Saturday, 13 September 2014

William S. Hart burning down the house - Hell's Hinges (1916)

"No actor before the screen has been able to give as sincere and true a touch to the Westerner as Hart. He rides in a manner indigenous to the soil, he shoots with the real knack and he acts with that sense of artistry that hides the acting."    New York Press (1916)

I’m not sure what experience the Post’s correspondent had in order to form this opinion but from my long years of Saturday TV westerns, Hart does appear more authentic than I might have expected: the ten gallon hat for a start along with leather wrist bands (very sensible with all that lassoing) and gaudy shirts... they had to be real.

William S. Hart
Hart was indeed a dedicated student of the era and was a personal friend of Wyatt Earp (only 17 years older…) who owned Billy the Kid’s genuine six-shooters. Born in the civil war years, Hart was already 51 when he made this film and a veteran actor with a serious classical stage background having played on Broadway as well as Shaftsbury Avenue. This skill is much in evidence throughout this film and his instinct that screen acting required toned down expression although I’m sure the mighty landscapes and frenetic action took the edge of any over emoting.

He was already in that late mid-period stage that John Wayne struggled with: still a believable man of action but perhaps less so a romantic lead. Which might explain his almost chaste fascination with Clara Williams’ character Faith. He looks like a man who has seen trouble and travelled long and hard to find some more – Blaze Tracy isn’t the name of a man who has been taking life easy after all.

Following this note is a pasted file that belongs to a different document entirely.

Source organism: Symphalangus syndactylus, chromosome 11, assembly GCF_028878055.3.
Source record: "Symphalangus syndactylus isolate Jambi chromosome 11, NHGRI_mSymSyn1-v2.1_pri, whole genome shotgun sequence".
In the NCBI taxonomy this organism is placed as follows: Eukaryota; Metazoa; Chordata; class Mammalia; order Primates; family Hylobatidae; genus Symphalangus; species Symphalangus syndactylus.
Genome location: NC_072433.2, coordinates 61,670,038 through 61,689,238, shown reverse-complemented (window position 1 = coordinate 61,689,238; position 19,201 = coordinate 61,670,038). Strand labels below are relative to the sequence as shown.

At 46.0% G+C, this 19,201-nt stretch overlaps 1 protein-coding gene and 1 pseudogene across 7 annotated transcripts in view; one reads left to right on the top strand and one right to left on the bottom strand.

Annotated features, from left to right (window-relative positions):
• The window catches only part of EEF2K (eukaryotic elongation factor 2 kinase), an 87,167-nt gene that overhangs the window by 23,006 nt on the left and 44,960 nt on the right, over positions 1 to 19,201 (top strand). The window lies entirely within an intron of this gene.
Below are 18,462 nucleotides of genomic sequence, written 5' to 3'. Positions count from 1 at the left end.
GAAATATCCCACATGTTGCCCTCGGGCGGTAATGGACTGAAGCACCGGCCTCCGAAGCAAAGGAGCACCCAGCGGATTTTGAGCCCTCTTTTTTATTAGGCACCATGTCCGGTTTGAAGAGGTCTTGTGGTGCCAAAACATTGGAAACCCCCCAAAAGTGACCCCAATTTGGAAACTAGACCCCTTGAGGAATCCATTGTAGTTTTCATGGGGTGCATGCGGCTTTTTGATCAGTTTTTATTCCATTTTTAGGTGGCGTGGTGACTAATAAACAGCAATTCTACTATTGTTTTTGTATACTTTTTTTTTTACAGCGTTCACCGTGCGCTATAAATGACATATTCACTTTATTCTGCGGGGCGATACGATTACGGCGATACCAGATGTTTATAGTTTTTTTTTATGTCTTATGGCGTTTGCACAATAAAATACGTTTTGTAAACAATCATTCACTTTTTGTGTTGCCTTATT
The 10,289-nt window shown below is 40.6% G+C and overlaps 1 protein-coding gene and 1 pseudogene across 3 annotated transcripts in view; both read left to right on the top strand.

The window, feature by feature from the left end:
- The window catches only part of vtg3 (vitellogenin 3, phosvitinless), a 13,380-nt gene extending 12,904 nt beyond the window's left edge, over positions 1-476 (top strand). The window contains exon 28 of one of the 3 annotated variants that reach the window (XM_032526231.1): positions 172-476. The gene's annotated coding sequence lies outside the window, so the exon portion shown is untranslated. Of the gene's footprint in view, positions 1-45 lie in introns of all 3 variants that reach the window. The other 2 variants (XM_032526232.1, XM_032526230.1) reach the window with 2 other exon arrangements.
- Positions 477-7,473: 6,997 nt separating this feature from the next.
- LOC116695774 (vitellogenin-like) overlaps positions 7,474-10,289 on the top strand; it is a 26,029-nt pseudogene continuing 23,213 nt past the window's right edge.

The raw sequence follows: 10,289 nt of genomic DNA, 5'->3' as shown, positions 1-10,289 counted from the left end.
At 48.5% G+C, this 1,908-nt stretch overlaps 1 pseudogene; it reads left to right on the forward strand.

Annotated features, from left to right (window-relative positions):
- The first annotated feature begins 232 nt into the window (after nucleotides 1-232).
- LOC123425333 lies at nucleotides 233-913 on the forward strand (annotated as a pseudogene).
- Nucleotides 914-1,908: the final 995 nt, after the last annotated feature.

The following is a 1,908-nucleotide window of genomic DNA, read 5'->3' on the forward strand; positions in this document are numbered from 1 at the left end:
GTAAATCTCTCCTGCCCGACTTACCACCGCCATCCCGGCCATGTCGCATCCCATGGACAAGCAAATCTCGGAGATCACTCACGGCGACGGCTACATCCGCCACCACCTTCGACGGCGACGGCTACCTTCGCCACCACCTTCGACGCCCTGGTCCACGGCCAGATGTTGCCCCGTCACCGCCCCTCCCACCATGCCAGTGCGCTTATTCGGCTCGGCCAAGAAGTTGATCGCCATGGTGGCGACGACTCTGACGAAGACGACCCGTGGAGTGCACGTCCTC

Hart is the core of this dynamic film which has something of the vengeful force reproduced by Clint Eastwood in High Plains Drifter but so many westerns to come would have been influenced by Hell’s Hinges. This is the West wild in tooth and claw, in which the moral compass has not just been lost but crushed by a stampede of settlers. Some folk want order and religion whilst others just want the good times force and will power can bring. It’s a primal western and westerns are just about as primal a genre as cinema has… hold on to your hats and leave your guns at the door.

Charles Swickard directs with real pace and the film has a raw intensity clearly influenced by Griffith’s narrative invention but also with a stylized focus of its own. Blaze is a wild creature who won’t be entirely civilised by the coming of Christianity although he’s big on an eye for an eye. To paraphrase Alan Moore: westerns are revenge fantasies for the impotent – might with right on its side.

Jack Standing and Clara Williams
All begins way out east where young Reverend Robert Henley (Jack Standing) holds forth in front of his congregation in chapel. But not all of his audience is held rapt, his sister Faith (Clara Williams) looks worried as she sees his performance exceed his belief: he relishes the acting and not the actions. His superiors look to find him a placement somewhere less… demanding, and come up with a small town out West: surely they must be so sorely in need of the Good Word that Robert will finally find his feet in less urbane sophisticated climes…

Faith – who hasn’t lost hers - insists on accompanying him to help him settle in… they travel hopefully across magnificent valleys and then arrive amidst a dusty gun battle: the clue’s in the name, they’ve come to Hell’s Hinges.